The COllaborative project of Development of Anthropometrical measures in Twins (CODATwins) project is a large international collaborative effort to analyze individual-level phenotype data from twins in multiple cohorts from different environments. The main objective is to study factors that modify genetic and environmental variation of height, body mass index (BMI, kg/m2) and size at birth, and additionally to address other research questions such as long-term consequences of birth size. The project started in 2013 and is open to all twin projects in the world having height and weight measures on twins with information on zygosity. Thus far, 54 twin projects from 24 countries have provided individual-level data. The CODATwins database includes 489,981 twin individuals (228,635 complete twin pairs). Since many twin cohorts have collected longitudinal data, there is a total of 1,049,785 height and weight observations. For many cohorts, we also have information on birth weight and length, own smoking behavior and own or parental education. We found that the heritability estimates of height and BMI systematically changed from infancy to old age. Remarkably, only minor differences in the heritability estimates were found across cultural–geographic regions, measurement time and birth cohort for height and BMI. In addition to genetic epidemiological studies, we looked at associations of height and BMI with education, birth weight and smoking status. Within-family analyses examined differences within same-sex and opposite-sex dizygotic twins in birth size and later development. The CODATwins project demonstrates the feasibility and value of international collaboration to address gene-by-exposure interactions that require large sample sizes and address the effects of different exposures across time, geographical regions and socioeconomic status.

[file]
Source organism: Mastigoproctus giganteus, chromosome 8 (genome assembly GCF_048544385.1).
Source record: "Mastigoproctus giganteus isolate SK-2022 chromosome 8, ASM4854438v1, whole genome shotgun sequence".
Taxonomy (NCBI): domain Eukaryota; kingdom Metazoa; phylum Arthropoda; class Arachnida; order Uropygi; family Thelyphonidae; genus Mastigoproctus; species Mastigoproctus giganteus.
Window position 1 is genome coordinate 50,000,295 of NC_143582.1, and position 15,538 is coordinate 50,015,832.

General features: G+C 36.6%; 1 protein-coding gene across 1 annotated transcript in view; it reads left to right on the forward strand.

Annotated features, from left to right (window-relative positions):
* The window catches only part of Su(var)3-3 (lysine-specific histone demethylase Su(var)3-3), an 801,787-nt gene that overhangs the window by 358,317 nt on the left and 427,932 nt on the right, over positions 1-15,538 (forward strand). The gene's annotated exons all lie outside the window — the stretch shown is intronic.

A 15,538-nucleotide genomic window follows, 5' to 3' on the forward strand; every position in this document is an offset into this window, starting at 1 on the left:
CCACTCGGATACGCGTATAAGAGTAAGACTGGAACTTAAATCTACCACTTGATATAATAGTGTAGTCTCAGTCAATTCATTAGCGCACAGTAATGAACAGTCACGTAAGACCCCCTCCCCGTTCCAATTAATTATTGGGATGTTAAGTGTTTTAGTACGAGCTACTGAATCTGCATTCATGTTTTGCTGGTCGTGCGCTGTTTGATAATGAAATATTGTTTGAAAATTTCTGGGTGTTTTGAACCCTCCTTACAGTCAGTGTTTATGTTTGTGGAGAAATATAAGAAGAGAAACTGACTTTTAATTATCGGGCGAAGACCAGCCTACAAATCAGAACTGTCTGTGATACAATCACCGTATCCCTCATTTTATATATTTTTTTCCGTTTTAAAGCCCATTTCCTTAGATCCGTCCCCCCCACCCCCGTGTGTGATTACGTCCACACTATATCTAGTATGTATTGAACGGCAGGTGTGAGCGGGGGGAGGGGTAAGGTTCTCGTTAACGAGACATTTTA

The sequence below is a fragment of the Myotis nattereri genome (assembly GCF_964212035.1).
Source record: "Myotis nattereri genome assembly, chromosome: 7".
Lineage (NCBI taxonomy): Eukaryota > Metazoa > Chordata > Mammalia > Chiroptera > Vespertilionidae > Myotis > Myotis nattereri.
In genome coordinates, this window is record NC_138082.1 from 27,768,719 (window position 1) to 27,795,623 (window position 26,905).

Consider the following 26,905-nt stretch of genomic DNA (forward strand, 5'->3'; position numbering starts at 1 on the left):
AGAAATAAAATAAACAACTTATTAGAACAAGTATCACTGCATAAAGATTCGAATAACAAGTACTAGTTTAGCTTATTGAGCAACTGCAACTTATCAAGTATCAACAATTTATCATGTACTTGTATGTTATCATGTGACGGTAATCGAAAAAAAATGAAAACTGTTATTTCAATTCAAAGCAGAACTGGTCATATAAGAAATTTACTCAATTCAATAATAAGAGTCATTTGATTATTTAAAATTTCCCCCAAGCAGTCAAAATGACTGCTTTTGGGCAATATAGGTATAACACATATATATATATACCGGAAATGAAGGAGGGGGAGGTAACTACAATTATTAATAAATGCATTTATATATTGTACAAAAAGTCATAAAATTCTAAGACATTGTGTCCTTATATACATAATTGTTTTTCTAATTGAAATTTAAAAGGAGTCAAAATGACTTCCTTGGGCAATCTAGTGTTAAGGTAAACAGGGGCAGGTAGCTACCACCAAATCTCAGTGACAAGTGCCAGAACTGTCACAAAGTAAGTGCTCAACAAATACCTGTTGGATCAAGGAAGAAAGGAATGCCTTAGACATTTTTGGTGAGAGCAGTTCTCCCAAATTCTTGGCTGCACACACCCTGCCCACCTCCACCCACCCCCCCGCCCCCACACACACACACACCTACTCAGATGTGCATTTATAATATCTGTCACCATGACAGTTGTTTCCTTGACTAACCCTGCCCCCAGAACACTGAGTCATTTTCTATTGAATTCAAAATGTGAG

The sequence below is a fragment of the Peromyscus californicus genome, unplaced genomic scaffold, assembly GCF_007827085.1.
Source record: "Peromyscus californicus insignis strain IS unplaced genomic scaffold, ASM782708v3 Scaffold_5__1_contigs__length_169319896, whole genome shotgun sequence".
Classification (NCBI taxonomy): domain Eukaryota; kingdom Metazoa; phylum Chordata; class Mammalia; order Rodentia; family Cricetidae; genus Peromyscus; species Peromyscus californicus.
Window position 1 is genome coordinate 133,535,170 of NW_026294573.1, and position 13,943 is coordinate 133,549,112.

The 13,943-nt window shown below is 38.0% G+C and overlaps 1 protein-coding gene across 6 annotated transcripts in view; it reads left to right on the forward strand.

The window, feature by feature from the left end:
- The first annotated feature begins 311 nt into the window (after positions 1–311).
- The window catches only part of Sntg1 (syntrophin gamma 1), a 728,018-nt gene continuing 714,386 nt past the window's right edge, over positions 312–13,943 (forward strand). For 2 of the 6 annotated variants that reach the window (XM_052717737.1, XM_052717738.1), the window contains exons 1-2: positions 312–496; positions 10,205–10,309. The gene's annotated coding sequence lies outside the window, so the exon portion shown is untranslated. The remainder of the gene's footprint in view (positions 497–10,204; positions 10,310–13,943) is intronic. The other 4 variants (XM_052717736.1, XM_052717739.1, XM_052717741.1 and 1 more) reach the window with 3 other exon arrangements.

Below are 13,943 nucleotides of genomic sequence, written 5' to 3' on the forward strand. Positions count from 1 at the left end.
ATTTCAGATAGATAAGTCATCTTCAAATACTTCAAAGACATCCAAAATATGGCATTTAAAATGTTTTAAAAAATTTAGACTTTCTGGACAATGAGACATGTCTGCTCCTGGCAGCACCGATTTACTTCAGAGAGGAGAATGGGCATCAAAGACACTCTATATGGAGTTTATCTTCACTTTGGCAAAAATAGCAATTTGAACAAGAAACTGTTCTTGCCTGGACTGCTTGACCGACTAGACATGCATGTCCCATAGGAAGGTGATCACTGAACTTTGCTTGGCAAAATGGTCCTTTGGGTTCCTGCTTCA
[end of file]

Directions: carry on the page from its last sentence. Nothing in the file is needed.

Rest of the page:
Patients with chronic obstructive pulmonary disease (COPD) who experience acute exacerbations usually require treatment with oral steroids or antibiotics, depending on the etiology of the exacerbation. Current management is based on clinician's assessment and judgement, which lacks diagnostic accuracy and results in overtreatment. A test to guide these decisions in primary care is in development. We developed an early decision model to evaluate the cost-effectiveness of this treatment stratification test in the primary care setting in the United Kingdom.